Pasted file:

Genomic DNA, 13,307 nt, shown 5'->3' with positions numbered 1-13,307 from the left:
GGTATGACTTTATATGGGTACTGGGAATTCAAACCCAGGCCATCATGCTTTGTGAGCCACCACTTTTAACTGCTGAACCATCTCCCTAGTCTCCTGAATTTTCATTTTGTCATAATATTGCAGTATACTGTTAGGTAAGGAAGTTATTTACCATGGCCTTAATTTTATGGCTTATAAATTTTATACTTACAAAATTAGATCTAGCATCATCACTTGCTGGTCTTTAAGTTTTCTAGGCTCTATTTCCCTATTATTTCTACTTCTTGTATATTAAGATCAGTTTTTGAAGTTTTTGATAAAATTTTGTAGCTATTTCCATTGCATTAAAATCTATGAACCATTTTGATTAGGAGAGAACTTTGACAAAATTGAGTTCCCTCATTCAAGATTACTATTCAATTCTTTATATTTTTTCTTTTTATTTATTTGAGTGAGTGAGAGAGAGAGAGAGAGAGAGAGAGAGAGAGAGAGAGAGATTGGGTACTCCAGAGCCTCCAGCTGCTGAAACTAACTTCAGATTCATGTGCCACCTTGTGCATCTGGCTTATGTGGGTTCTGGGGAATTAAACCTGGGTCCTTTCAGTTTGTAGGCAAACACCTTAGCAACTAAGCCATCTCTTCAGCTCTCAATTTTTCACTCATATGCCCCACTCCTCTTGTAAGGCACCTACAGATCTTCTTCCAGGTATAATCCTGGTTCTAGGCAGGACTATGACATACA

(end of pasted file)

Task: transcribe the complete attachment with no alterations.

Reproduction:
Genomic DNA, 13,307 nt, shown 5'->3' with positions numbered 1-13,307 from the left:
GGTATGACTTTATATGGGTACTGGGAATTCAAACCCAGGCCATCATGCTTTGTGAGCCACCACTTTTAACTGCTGAACCATCTCCCTAGTCTCCTGAATTTTCATTTTGTCATAATATTGCAGTATACTGTTAGGTAAGGAAGTTATTTACCATGGCCTTAATTTTATGGCTTATAAATTTTATACTTACAAAATTAGATCTAGCATCATCACTTGCTGGTCTTTAAGTTTTCTAGGCTCTATTTCCCTATTATTTCTACTTCTTGTATATTAAGATCAGTTTTTGAAGTTTTTGATAAAATTTTGTAGCTATTTCCATTGCATTAAAATCTATGAACCATTTTGATTAGGAGAGAACTTTGACAAAATTGAGTTCCCTCATTCAAGATTACTATTCAATTCTTTATATTTTTTCTTTTTATTTATTTGAGTGAGTGAGAGAGAGAGAGAGAGAGAGAGAGAGAGAGAGAGAGAGATTGGGTACTCCAGAGCCTCCAGCTGCTGAAACTAACTTCAGATTCATGTGCCACCTTGTGCATCTGGCTTATGTGGGTTCTGGGGAATTAAACCTGGGTCCTTTCAGTTTGTAGGCAAACACCTTAGCAACTAAGCCATCTCTTCAGCTCTCAATTTTTCACTCATATGCCCCACTCCTCTTGTAAGGCACCTACAGATCTTCTTCCAGGTATAATCCTGGTTCTAGGCAGGACTATGACATACA